The notion that it's too hard to determine the value of a marketing strategy is common. And it could be negatively affecting the way that marketing departments are viewed within the C-suite.
Spending money without knowing what you're getting in return is something most of us recognize as a bad idea, yet hospitals and health systems continue to approach their marketing this way.
For some organizations, tracking the value of a marketing dollar is qualitative and therefore generating ROI isn't easy. For example, the owner of a family practice in the Midwest told me last week, that it was "impossible" to determine the ROI of its marketing, which consists of its physicians being "very involved" in the community by way of attending chamber of commerce meetings, local community events, and the town's high school sports games.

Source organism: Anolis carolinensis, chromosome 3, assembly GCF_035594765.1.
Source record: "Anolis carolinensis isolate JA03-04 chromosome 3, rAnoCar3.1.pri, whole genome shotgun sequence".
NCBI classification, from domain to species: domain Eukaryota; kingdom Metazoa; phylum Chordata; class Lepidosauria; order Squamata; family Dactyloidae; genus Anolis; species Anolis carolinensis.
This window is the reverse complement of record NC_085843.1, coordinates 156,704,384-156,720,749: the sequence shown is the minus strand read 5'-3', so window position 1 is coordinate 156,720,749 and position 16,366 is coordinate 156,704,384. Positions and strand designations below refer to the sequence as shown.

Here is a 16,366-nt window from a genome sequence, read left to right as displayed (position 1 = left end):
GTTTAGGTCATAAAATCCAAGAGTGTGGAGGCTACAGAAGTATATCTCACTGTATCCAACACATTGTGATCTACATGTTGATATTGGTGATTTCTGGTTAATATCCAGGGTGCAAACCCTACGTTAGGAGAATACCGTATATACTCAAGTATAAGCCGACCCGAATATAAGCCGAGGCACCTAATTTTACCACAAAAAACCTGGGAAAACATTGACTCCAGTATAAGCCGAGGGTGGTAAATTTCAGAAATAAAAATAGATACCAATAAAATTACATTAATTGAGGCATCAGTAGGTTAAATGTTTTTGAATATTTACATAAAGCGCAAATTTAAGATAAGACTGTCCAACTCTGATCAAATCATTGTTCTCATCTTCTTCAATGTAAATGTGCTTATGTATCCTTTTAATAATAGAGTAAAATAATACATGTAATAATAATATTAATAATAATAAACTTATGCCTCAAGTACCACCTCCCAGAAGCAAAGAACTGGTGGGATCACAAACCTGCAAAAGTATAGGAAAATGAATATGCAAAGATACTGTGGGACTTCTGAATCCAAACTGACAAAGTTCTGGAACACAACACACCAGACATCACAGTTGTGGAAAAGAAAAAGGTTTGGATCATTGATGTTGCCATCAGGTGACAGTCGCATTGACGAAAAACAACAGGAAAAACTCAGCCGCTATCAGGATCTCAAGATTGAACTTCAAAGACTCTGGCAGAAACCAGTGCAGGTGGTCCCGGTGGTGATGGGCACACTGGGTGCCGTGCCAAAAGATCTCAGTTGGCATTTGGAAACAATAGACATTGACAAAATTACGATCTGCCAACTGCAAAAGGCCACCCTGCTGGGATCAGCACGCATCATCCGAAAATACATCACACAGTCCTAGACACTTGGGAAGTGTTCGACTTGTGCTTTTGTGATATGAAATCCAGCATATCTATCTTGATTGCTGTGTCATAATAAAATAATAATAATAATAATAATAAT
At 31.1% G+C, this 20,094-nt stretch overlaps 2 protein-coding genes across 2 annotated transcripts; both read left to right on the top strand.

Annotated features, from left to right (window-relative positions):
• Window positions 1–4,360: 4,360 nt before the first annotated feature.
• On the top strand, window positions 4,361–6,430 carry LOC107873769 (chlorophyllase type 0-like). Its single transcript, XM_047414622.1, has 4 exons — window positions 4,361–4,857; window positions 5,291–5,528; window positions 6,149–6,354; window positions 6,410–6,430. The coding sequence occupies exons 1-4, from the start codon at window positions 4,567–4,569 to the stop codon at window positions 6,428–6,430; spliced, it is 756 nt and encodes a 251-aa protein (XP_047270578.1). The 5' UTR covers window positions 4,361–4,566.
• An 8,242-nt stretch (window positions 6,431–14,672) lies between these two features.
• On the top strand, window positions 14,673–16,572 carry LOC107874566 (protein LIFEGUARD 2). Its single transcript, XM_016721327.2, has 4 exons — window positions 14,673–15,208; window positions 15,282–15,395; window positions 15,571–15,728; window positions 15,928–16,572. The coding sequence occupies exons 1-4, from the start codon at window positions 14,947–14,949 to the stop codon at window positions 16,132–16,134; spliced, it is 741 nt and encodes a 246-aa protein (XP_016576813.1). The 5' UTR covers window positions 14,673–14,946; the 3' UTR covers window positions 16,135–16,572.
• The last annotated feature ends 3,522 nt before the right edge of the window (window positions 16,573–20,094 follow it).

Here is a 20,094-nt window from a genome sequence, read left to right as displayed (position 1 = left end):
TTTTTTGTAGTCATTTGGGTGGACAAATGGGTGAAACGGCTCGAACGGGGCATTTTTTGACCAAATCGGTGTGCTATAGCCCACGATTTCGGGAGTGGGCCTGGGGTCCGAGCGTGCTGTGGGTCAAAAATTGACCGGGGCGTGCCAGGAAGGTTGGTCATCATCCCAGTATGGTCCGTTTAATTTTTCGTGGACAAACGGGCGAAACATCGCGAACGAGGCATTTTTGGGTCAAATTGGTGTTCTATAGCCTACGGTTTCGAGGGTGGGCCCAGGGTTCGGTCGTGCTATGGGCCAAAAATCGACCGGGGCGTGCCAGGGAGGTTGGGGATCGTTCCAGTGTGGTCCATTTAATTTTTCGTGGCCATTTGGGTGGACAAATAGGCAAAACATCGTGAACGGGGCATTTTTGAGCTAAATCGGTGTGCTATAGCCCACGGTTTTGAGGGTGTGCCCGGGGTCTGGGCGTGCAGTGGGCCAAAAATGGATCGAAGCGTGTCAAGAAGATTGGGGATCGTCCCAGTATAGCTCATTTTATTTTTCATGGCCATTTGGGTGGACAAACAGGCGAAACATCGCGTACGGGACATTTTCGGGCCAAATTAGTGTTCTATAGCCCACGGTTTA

As the owner of that practice put it, "How do you put a value on a physician being present at chamber of commerce meetings?"
As a writer and observer of healthcare marketing, I had no advice to give, but the implication that it's too hard to determine the value of a marketing strategy is something I hear a lot. And, it could be affecting the way that marketing departments are viewed.
With shrinking margins and price pressure mounting, C-suite executives are eager to see meaningful numbers from every department. Not measuring the ROI, even qualitatively, of an organization's marketing efforts, is one of the barriers to a marketing department's desire to be seen as strategic partner that supports the vision and mission of a hospital system.